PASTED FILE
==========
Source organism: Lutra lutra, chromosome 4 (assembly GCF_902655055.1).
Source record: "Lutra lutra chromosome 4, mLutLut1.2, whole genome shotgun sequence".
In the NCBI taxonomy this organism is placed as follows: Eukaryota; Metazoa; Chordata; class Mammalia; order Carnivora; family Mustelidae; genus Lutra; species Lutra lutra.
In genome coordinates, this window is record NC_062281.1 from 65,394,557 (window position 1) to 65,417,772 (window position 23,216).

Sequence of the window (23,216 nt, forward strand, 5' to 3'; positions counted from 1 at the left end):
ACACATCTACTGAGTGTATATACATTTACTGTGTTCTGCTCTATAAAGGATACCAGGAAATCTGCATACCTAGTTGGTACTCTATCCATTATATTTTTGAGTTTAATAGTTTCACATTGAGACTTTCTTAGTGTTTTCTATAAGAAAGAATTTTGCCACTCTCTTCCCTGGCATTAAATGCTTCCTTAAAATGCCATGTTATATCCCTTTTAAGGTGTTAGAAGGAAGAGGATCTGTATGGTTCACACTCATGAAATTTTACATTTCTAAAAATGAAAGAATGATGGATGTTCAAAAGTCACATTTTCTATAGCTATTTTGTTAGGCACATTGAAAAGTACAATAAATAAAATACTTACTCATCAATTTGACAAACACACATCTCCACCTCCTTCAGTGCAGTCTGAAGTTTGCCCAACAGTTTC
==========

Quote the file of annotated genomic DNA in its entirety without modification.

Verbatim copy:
Source organism: Lutra lutra, chromosome 4 (assembly GCF_902655055.1).
Source record: "Lutra lutra chromosome 4, mLutLut1.2, whole genome shotgun sequence".
In the NCBI taxonomy this organism is placed as follows: Eukaryota; Metazoa; Chordata; class Mammalia; order Carnivora; family Mustelidae; genus Lutra; species Lutra lutra.
In genome coordinates, this window is record NC_062281.1 from 65,394,557 (window position 1) to 65,417,772 (window position 23,216).

Sequence of the window (23,216 nt, forward strand, 5' to 3'; positions counted from 1 at the left end):
ACACATCTACTGAGTGTATATACATTTACTGTGTTCTGCTCTATAAAGGATACCAGGAAATCTGCATACCTAGTTGGTACTCTATCCATTATATTTTTGAGTTTAATAGTTTCACATTGAGACTTTCTTAGTGTTTTCTATAAGAAAGAATTTTGCCACTCTCTTCCCTGGCATTAAATGCTTCCTTAAAATGCCATGTTATATCCCTTTTAAGGTGTTAGAAGGAAGAGGATCTGTATGGTTCACACTCATGAAATTTTACATTTCTAAAAATGAAAGAATGATGGATGTTCAAAAGTCACATTTTCTATAGCTATTTTGTTAGGCACATTGAAAAGTACAATAAATAAAATACTTACTCATCAATTTGACAAACACACATCTCCACCTCCTTCAGTGCAGTCTGAAGTTTGCCCAACAGTTTC